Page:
Investigation and contact tracing of the first cases of COVID-19 in Mozambique, 2020
Judite Monteiro Braga, Auria Ribeiro Banze, Liliana Dengo-Baloi, Virginia Lara Evaristo, Erika Valeska Rossetto, Cynthia Semá Baltazar
Received: 15 Nov 2020 - Accepted: 13 Jan 2021 - Published: 14 Apr 2022
Keywords: SARS-CoV-2, contact, tracing, epidemiology, Mozambique
©Judite Monteiro Braga et al. Pan African Medical Journal (ISSN: 1937-8688). This is an Open Access article distributed under the terms of the Creative Commons Attribution International 4.0 License (https://creativecommons.org/licenses/by/4.0/), which permits unrestricted use, distribution, and reproduction in any medium, provided the original work is properly cited.
Cite this article: Judite Monteiro Braga et al. Investigation and contact tracing of the first cases of COVID-19 in Mozambique, 2020. Pan African Medical Journal. 2022;41:302. [doi: 10.11604/pamj.2022.41.302.26979]
Available online at: https://www.panafrican-med-journal.com/content/article/41/302/full
Outbreak investigation report
Investigation and contact tracing of the first cases of COVID-19 in Mozambique, 2020
Investigation and contact tracing of the first cases of COVID-19 in Mozambique, 2020
Introduction: contact tracing is an important strategy to interrupt the spread of infectious disease and prevent new cases. After the confirmation of the first positive case of COVID-19 in Mozambique on March 22, 2020, case investigation and contact tracing were immediately initiated, which included clinical and laboratory monitoring of cases and contacts throughout the quarantine period. We aim to describe the methodology and impact of early investigation and contact tracing.
Methods: in the context of implementation of the national COVID-19 preparedness and response plan, guidelines and forms for contact tracing were adapted from the existing World Health Organization (WHO) and The Centers for Disease Control and Prevention (CDC) guidelines. The case definition used was “patient with travel or residency history in a country reporting local transmission of COVID-19 during the 14 days prior to the onset of symptoms”. The cases interviews were face to face and contacts were followed up daily by phone calls for 14 consecutive days: using a structured questionnaire. Data were entered in an electronic Excel database. We collected samples for diagnosis of those who developed symptoms and provided quarantine follow up.
Results: a total of 8 cases were confirmed, of which 6 (75%) were male. The average age of the cases was 51, median 44 (range: 31 to 80) years old. The majority of cases presented common symptoms of COVID-19, including headaches (50%), cough (37.5%), and fever (25%). Our case series included the country´s index case, two close positive contacts, and 5 additional cases that were not epidemiologically linked to the others and identified by the COVID-19 national surveillance system. All of them were identified in Maputo City from March 22 to March 28. Cases had a total of 123 contacts and all of them were tracked; 79 were contacts of the first case. From all the contacts in follow up, two had laboratory confirmed COVID-19. All cases and contacts were quarantined and none of them developed severe symptoms or required hospitalization.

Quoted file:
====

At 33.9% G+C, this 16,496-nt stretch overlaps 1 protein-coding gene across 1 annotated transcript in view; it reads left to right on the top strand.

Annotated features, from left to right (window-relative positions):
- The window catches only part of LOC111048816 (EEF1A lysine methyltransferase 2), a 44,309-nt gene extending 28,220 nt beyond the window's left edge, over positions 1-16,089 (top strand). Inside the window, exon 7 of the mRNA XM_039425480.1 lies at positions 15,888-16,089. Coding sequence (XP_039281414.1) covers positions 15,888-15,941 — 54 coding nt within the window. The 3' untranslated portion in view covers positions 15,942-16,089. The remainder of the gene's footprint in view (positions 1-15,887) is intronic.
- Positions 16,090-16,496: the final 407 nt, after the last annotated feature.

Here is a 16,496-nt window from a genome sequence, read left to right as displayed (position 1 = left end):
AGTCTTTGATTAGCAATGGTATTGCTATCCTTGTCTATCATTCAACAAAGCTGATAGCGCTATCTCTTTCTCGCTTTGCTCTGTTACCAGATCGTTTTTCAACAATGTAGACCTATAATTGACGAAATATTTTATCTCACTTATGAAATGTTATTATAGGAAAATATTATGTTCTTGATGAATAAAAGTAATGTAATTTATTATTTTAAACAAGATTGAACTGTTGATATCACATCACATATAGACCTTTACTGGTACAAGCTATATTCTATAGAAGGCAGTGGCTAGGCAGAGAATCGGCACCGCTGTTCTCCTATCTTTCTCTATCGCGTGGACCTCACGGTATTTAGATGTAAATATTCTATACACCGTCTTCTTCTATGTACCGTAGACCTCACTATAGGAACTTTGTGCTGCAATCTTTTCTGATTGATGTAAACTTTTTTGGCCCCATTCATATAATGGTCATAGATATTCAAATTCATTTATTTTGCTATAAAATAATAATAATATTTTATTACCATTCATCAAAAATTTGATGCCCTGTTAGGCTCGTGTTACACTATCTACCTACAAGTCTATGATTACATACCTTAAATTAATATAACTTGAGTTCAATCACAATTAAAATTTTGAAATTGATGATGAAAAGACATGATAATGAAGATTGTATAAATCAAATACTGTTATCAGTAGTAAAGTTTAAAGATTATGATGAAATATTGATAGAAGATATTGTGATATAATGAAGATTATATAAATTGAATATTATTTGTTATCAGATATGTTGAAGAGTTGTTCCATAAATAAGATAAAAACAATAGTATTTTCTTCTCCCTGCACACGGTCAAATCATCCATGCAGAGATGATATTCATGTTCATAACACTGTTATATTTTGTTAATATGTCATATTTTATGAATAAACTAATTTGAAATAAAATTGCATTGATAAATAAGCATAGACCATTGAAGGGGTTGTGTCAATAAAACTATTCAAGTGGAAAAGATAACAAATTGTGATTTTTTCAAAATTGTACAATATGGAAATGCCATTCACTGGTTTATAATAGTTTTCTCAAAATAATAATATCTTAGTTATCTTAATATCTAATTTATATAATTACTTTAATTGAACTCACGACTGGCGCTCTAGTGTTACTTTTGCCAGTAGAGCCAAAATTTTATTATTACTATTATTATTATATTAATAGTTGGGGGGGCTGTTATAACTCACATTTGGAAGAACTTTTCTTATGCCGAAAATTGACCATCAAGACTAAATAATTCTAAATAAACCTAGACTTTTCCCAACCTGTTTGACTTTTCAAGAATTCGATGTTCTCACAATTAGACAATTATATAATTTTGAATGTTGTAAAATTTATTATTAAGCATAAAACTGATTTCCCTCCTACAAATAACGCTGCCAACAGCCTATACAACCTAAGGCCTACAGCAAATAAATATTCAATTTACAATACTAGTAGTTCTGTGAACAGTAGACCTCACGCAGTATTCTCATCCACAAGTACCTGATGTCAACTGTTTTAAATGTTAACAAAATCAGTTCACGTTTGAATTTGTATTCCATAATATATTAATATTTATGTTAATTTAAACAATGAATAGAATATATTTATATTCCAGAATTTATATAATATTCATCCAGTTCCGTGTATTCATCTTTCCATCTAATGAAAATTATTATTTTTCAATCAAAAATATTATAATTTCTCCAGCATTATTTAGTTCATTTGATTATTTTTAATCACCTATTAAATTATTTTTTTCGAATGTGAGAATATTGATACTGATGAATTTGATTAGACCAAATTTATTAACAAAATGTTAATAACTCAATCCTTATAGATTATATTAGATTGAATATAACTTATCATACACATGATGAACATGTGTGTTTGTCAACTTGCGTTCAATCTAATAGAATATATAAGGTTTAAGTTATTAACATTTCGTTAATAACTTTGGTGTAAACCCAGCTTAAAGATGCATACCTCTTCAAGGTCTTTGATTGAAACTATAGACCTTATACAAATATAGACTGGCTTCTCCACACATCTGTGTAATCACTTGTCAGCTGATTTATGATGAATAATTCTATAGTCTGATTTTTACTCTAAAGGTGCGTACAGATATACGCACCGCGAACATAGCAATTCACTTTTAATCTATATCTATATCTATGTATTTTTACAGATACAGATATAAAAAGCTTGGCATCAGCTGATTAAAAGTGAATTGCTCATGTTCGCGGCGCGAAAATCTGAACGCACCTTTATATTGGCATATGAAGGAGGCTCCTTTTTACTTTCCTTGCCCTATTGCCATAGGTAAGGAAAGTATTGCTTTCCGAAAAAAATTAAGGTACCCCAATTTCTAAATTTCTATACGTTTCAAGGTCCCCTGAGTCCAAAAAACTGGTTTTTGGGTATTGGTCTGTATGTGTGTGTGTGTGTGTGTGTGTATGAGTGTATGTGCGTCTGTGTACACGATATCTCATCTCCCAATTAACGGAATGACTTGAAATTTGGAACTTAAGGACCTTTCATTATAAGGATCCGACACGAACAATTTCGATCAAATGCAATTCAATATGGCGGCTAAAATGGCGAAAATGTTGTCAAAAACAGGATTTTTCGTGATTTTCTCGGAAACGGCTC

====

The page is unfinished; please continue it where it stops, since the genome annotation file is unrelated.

Conclusion: timely case identification and systematic contact tracing can be effective in breaking the chain of COVID-19 transmission when there is strong collaboration between epidemiological, laboratory surveillance and case management.
In 2020, a novel severe acute respiratory syndrome coronavirus 2 (SARS-CoV-2) emerged from Wuhan, China. The outbreak from SARS-CoV-2 was declared a public health emergency of international concern on January 30, 2020, and the disease spread rapidly in China and globally .
There are many aspects of the virus that are still unknown, including the clinical spectrum of disease, the severity and transmissibility. However, the most common symptoms of coronavirus disease (COVID-19) include fever, cough, and fatigue; whereas less common include production of sputum, headache, hemoptysis, and diarrhea . The case fatality rate is not clearly established, although preliminary data suggests that it is less than 10% [2,3]. In response to the COVID-19 pandemic, the Mozambican Ministry of Health (MoH) developed a national preparedness and response plan that outlines strategic components for the management of the public health response to COVID-19 and outlines priority actions to take in the event of community transmission. This plan highlighted the need to conduct timely epidemiological investigation and contact tracing of positive cases.